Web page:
1 min read

One person's trash

I love reality TV. There, I said it.

I look precisely like the couch trash: In my fluffy bathrobe, with a mug of hot tea, cackling at dumb jokes, talking at my TV like an angry man shouting at the cloud, and losing brain cells over blown-out-of-proportion arguments. This is my paradise – and I refuse to call it "guilty pleasure."

Because I have no regrets over something so trashy that is also incredibly insightful.

(Wait what?)

My favourite reality TV franchise in the world is "Real Housewives." In a nutshell, it's about a group of wealthy women – self-made and by marriage alike – and their daily lives.

You can judge these women and their lavishness all you want but what they do brilliantly is how they use this platform. The different variations of the show (divided by cities, eg "Real Housewives of Beverly Hills" or "Real Housewives of Salt Lake City") attract from 1 to 2.5 million of people per episode. Each show has a fierce online community, with fans raving for every housewife.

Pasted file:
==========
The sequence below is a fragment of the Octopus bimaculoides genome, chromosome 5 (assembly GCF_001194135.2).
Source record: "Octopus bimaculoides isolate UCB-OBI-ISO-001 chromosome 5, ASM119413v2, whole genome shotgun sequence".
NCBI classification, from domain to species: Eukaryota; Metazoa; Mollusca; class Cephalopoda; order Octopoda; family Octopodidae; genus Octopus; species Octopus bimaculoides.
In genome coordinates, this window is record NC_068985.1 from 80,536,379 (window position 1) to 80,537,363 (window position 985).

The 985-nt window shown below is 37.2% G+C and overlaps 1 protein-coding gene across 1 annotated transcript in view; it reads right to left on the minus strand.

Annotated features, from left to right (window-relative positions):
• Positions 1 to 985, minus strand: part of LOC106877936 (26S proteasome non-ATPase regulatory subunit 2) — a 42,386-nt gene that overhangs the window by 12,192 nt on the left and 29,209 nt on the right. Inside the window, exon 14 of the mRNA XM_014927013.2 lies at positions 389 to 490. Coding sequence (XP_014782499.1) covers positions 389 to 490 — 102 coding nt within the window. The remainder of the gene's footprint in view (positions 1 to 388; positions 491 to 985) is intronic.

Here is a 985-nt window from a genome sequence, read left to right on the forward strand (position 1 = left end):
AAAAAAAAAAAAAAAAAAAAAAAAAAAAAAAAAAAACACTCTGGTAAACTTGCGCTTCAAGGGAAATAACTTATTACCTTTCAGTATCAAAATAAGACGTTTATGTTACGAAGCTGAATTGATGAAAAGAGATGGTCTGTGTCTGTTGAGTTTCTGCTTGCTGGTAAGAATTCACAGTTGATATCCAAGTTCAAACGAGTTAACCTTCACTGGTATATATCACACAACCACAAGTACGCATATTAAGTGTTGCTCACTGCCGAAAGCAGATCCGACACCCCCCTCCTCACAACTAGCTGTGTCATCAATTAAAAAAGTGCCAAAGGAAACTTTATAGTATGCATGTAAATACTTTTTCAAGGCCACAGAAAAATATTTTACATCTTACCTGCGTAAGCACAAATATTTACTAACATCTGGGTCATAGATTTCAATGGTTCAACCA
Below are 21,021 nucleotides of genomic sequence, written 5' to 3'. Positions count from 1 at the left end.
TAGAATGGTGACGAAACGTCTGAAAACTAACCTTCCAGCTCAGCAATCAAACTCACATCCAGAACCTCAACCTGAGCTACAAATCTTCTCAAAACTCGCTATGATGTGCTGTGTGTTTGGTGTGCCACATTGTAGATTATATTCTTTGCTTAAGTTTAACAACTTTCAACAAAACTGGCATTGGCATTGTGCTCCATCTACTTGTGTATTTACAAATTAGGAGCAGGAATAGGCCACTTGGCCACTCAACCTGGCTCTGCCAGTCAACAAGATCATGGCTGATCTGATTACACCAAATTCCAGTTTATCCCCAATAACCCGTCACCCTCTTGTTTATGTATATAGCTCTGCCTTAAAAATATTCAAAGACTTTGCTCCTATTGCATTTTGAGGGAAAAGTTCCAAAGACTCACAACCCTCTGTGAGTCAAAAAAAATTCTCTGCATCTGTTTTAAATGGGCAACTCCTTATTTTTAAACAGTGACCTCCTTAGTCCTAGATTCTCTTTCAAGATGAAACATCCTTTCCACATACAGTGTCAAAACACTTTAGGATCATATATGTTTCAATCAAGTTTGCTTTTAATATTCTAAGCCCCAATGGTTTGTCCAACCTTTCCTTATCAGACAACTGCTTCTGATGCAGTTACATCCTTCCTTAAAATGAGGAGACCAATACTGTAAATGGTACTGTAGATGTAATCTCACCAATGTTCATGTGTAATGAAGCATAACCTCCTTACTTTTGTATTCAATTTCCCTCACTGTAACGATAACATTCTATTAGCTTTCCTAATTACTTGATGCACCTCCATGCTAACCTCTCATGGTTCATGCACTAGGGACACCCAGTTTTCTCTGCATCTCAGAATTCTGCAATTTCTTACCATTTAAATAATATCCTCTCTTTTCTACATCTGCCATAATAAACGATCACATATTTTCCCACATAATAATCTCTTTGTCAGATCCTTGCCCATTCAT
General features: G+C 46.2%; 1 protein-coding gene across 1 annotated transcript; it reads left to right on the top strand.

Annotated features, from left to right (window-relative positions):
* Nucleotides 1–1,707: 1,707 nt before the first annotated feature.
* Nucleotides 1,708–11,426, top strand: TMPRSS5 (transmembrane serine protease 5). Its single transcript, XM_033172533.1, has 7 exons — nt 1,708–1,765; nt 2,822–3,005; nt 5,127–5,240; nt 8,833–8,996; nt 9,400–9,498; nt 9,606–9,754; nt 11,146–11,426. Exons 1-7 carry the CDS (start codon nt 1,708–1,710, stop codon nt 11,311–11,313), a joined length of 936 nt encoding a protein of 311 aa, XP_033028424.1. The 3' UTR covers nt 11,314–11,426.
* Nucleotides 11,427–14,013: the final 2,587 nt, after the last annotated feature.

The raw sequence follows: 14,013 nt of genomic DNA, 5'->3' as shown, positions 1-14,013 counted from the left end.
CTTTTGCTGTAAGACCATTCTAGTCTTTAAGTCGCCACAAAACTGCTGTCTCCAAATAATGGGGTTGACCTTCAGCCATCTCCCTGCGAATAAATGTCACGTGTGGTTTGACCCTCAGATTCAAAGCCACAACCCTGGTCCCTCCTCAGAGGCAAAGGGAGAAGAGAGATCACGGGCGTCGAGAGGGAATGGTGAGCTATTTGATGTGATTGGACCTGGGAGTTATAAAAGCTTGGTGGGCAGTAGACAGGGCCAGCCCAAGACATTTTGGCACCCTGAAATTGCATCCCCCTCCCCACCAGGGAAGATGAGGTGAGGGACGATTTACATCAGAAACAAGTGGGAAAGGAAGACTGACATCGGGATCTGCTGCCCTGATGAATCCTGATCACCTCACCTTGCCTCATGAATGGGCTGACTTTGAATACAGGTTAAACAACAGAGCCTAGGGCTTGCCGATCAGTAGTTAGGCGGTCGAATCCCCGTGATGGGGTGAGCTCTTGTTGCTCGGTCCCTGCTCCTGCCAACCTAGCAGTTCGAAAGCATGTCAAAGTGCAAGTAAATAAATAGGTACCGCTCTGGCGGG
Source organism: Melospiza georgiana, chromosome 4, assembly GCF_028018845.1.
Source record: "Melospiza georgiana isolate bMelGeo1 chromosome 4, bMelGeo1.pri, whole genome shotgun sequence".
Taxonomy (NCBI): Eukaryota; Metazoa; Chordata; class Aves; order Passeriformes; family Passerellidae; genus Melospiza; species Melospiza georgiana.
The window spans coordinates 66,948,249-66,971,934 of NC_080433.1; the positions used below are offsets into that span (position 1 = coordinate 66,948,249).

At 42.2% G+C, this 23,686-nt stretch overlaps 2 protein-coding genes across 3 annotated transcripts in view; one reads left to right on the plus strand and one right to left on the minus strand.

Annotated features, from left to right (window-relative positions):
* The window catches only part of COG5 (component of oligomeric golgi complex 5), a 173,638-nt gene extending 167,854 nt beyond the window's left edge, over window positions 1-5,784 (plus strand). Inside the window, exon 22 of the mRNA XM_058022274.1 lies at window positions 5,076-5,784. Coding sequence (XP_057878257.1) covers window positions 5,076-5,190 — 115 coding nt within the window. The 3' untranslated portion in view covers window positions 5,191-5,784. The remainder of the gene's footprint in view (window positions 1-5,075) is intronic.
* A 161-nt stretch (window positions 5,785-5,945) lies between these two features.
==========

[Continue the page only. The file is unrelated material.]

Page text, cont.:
Perhaps, when you have such reach, it would be easy to launch something and have it sold out in a day. Yet, I disagree: These women play the long game of building their personal brands through this national TV platform – and in turn, it's become the launchpad for their businesses, let alone their reputation.

Bethenny Frankel, an ex-Housewife from New Your City franchise, has become a self-made millionaire through her SkinnyGirl lifestyle brand – and oh gal, her genius in weaving the promotion of her brand into the show's storylines was beyond: It was never "buy mine" or "look how cool I am" but had to do a lot with Bethenny's popularity and resonance among the audiences over the years.

Unforgettable housewives are intentional brand-builders: They tell the stories that are true to who they are and build an emotional connection with their people.

And nuggets like this make me wonder: Why – as creators & entrepreneurs – don't we pay attention to these women? Why do we disregard reality TV as something dumb whereas people out there come out authentically and build the strongest and most loyal bond with the audiences?

Why don't we lean into our personalities instead of boxing ourselves into a "professional" persona?

Some trash for thought. (For your treasure.)